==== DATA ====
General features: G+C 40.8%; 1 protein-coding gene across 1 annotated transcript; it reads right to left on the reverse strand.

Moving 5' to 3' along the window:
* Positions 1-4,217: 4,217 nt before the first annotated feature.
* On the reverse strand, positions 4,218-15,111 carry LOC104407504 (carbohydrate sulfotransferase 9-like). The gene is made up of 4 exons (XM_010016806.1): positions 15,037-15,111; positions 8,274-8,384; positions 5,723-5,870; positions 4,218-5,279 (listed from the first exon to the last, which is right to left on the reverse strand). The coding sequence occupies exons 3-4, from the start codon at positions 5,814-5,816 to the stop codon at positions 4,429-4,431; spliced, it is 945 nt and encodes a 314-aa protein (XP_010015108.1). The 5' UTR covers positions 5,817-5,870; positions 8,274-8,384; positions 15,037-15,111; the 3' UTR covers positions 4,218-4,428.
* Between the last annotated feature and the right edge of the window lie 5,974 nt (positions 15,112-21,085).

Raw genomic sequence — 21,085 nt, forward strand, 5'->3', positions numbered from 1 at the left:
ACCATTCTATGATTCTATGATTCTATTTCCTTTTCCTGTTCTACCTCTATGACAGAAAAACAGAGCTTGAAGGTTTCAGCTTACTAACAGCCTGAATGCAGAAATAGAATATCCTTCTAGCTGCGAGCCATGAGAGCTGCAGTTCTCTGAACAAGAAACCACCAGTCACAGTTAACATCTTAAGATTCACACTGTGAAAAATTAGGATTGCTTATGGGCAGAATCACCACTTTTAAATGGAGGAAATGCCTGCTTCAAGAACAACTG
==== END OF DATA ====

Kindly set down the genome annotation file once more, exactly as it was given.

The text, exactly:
General features: G+C 40.8%; 1 protein-coding gene across 1 annotated transcript; it reads right to left on the reverse strand.

Moving 5' to 3' along the window:
* Positions 1-4,217: 4,217 nt before the first annotated feature.
* On the reverse strand, positions 4,218-15,111 carry LOC104407504 (carbohydrate sulfotransferase 9-like). The gene is made up of 4 exons (XM_010016806.1): positions 15,037-15,111; positions 8,274-8,384; positions 5,723-5,870; positions 4,218-5,279 (listed from the first exon to the last, which is right to left on the reverse strand). The coding sequence occupies exons 3-4, from the start codon at positions 5,814-5,816 to the stop codon at positions 4,429-4,431; spliced, it is 945 nt and encodes a 314-aa protein (XP_010015108.1). The 5' UTR covers positions 5,817-5,870; positions 8,274-8,384; positions 15,037-15,111; the 3' UTR covers positions 4,218-4,428.
* Between the last annotated feature and the right edge of the window lie 5,974 nt (positions 15,112-21,085).

Raw genomic sequence — 21,085 nt, forward strand, 5'->3', positions numbered from 1 at the left:
ACCATTCTATGATTCTATGATTCTATTTCCTTTTCCTGTTCTACCTCTATGACAGAAAAACAGAGCTTGAAGGTTTCAGCTTACTAACAGCCTGAATGCAGAAATAGAATATCCTTCTAGCTGCGAGCCATGAGAGCTGCAGTTCTCTGAACAAGAAACCACCAGTCACAGTTAACATCTTAAGATTCACACTGTGAAAAATTAGGATTGCTTATGGGCAGAATCACCACTTTTAAATGGAGGAAATGCCTGCTTCAAGAACAACTG